On the other hand, in all the communities that practice female genital circumcision, the belief that uncircumcised woman has a rampant and voracious craving for promiscuous sex is prevalent (Giorgis, 1991: 17). However, extramarital relationships provoke very severe sanction on women in these communities. But in polygamous community, it is physically impossible for a husband to satisfy all his wives as may be required by nature. So in these communities, FGM serves not only to protect a woman from aggressive men but also against her own sexuality.

(d) Hygiene: Another reason given for the practice is hygiene. In some ethnic groups, uncircumcised women are considered unclean. So young girls are circumcised to prevent them from having bad odour. According to Oduntan and Onaedeko (1984: 96-98), among the Yoruba, it is widely believed that the clitoris is an aggressive organ and that should a baby’s head touch it during delivery, such baby will either die or develop a hydrocephalic head. The women are therefore circumcised during their first pregnancy often with complicating birth, severe hemorrhage and genital infection. This belief is also tenable by the Ijaw of Bayelsa State, the Ogbaru of Delta State and the Esan people of Edo State. These ethnic groups even circumcise woman during child delivery as the case may be.

Moreover, the Yoruba practice excision as a form of contraception (Mclean, 1980: 7) and as a coping measure (Ogunmodede, 19). Believing that the sperm could navigate to the nursing mother’s milk which may have adverse effect on the baby, some women abstain from sexual intercourse as long as they breast feed their baby. So it is believed that they are able to cope with the abstinence because they have been circumcised.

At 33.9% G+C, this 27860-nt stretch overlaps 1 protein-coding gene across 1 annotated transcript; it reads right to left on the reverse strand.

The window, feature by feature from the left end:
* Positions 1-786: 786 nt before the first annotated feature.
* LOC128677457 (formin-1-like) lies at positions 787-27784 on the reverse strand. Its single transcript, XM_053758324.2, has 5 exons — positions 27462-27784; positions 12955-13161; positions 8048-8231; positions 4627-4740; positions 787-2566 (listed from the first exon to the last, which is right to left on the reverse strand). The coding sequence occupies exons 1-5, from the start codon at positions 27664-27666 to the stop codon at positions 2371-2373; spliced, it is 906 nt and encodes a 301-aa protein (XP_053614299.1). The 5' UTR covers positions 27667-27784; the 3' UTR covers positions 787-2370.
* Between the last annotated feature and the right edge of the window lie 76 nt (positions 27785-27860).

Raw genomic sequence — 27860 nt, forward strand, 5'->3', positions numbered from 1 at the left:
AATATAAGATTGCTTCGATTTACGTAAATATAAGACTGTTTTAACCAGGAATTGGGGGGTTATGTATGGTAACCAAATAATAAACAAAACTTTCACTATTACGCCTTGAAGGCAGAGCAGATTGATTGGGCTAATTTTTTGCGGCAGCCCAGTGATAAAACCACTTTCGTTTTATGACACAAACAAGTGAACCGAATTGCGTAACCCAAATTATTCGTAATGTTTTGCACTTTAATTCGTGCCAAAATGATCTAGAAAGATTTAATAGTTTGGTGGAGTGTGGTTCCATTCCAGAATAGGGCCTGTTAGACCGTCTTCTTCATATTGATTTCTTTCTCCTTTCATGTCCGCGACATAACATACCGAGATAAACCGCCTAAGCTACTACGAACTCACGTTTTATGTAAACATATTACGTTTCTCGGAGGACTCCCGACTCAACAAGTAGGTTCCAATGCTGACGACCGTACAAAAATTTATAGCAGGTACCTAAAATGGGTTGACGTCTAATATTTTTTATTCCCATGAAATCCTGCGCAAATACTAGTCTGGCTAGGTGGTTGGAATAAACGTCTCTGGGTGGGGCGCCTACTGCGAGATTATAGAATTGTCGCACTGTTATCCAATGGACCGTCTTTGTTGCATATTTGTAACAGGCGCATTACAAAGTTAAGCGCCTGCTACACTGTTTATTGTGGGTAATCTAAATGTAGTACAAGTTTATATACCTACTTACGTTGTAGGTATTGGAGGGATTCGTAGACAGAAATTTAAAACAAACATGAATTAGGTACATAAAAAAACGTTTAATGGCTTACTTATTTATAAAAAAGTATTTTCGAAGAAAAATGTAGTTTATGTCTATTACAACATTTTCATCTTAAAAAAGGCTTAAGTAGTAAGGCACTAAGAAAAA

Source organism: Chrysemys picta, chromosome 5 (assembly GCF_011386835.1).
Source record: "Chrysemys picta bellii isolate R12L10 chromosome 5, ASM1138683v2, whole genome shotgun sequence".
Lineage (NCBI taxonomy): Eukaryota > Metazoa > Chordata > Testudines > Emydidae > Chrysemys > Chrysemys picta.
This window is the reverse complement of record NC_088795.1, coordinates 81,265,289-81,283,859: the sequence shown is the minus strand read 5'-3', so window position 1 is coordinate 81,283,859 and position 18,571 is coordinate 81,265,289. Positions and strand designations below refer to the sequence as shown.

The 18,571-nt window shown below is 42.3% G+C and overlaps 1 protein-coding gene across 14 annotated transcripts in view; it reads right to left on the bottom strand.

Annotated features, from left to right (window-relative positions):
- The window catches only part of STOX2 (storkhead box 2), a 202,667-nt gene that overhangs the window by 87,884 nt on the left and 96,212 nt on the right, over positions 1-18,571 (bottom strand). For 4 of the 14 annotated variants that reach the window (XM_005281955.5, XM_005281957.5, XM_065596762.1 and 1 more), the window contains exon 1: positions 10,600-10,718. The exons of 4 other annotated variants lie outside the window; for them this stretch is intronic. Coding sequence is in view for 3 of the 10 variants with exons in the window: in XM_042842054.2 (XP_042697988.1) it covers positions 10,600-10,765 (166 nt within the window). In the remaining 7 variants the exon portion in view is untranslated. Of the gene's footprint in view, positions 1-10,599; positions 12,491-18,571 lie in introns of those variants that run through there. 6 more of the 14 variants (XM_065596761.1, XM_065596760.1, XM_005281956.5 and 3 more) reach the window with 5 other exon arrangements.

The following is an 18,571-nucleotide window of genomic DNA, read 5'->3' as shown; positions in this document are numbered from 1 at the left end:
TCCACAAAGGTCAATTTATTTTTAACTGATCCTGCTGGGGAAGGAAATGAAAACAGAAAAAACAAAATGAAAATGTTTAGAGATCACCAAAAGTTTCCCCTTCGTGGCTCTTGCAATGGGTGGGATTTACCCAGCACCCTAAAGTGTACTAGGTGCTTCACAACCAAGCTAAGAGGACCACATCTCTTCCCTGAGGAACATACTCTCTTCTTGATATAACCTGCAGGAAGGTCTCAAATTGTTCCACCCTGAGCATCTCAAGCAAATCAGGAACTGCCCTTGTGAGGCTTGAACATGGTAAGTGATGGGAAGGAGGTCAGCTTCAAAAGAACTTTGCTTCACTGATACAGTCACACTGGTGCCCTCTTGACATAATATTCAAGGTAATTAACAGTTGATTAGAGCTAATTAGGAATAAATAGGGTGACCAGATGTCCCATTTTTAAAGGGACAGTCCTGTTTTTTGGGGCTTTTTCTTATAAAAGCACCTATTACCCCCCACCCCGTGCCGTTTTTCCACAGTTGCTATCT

Health: It is also believed that circumcision helps to maintain good health in a woman. And that it cures in women ailment such as melancholia, nymphomania, hysteria, insanity, epilepsy as well as klepwmania (Kouba & Muasher 1985: 104) and (Koso-Thomas 1987: 9) Similarly, according to Usman Mandara (2000: 98), the gishiri cut, an incision on the virginal wall made with a razor blade or penknife “is performed commonly; as a “cure” for a variety of ailments. Including obstructed labour, amenorrhea, infertility pruritus vulvae, and others.” The “zur-zur” cut is an incision on the cervix, intended to remedy obstructed labour. Hymenectomy, locally called “chire angurya” “chire haki” or “chire belun gaba” (excision of abnormal growth) practiced by the Hausa involves the removal of the hymen to facilitate sexual penetration. For the Hausa believe that thickened hymen makes sexual penetration difficult. It is practiced in communities where child marriages are commonplace (Fran Hosken, 1993: 1947).

All these beliefs may be true or false. However one thing is certain, in areas of Nigeria still rooted in patriarchal social set up, the association of circumcision with premarital chastity is so strong that most often the non-excised girls is ridiculed. So, mothers readily arrange to have their daughters circumcised in order to safeguard the latter from the disdain that may be intended towards them by the conservative members of their community. Motivated by love and concern for their daughter’s future, these well meaning women continue to perpetuate the customs, out of a firm belief in the physical and moral benefits of this operation as the sure guarantee of marriage and consequent social and economic security. So, reasons ranging from religious, hygienic and social have been advanced to justify and validate the continuity of the practice of female genital mutilation in Nigeria. In order words, the rite is erroneously shrouded with myth and superstitions that are remote from biological and medical realities.